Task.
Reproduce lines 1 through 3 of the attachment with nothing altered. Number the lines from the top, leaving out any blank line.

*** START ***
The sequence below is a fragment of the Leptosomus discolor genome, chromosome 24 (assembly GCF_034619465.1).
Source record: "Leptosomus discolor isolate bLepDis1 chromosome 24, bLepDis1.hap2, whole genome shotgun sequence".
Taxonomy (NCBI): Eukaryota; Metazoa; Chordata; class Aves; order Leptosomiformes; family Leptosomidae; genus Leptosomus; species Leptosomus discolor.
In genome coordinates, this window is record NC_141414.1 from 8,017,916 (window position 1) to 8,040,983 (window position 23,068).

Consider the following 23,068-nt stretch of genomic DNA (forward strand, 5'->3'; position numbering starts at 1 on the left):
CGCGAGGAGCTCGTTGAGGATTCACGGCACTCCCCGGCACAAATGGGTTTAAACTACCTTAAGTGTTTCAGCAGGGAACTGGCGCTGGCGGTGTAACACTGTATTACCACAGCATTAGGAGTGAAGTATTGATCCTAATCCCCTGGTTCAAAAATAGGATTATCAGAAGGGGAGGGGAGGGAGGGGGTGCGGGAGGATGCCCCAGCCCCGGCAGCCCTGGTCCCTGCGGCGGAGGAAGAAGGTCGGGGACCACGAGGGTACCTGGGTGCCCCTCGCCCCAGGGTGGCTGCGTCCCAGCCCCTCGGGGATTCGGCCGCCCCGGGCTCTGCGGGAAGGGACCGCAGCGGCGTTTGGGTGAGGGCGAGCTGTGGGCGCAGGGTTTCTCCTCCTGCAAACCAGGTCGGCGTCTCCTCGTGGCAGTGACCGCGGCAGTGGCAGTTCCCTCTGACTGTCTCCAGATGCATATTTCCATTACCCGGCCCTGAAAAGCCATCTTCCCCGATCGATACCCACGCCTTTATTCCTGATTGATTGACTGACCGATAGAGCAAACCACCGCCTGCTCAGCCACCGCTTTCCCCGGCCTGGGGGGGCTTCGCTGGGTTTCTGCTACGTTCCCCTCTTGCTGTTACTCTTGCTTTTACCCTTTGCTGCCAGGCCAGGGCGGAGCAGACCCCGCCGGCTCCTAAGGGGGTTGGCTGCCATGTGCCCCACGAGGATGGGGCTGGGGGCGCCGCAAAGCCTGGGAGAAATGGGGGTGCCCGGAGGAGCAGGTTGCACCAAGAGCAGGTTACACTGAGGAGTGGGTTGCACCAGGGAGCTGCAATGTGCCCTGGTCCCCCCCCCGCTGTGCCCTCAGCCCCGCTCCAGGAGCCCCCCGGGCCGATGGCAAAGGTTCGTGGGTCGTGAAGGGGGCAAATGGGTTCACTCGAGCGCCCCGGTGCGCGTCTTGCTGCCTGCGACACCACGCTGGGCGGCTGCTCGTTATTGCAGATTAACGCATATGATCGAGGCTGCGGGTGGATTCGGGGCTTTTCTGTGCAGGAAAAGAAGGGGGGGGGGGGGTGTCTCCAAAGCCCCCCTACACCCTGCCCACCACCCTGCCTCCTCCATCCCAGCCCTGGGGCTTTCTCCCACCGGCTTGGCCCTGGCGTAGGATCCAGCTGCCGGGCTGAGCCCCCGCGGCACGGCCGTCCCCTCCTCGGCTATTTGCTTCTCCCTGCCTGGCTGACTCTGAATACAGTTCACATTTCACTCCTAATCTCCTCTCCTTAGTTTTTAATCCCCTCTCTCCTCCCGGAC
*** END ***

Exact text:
The sequence below is a fragment of the Leptosomus discolor genome, chromosome 24 (assembly GCF_034619465.1).
Source record: "Leptosomus discolor isolate bLepDis1 chromosome 24, bLepDis1.hap2, whole genome shotgun sequence".
Taxonomy (NCBI): Eukaryota; Metazoa; Chordata; class Aves; order Leptosomiformes; family Leptosomidae; genus Leptosomus; species Leptosomus discolor.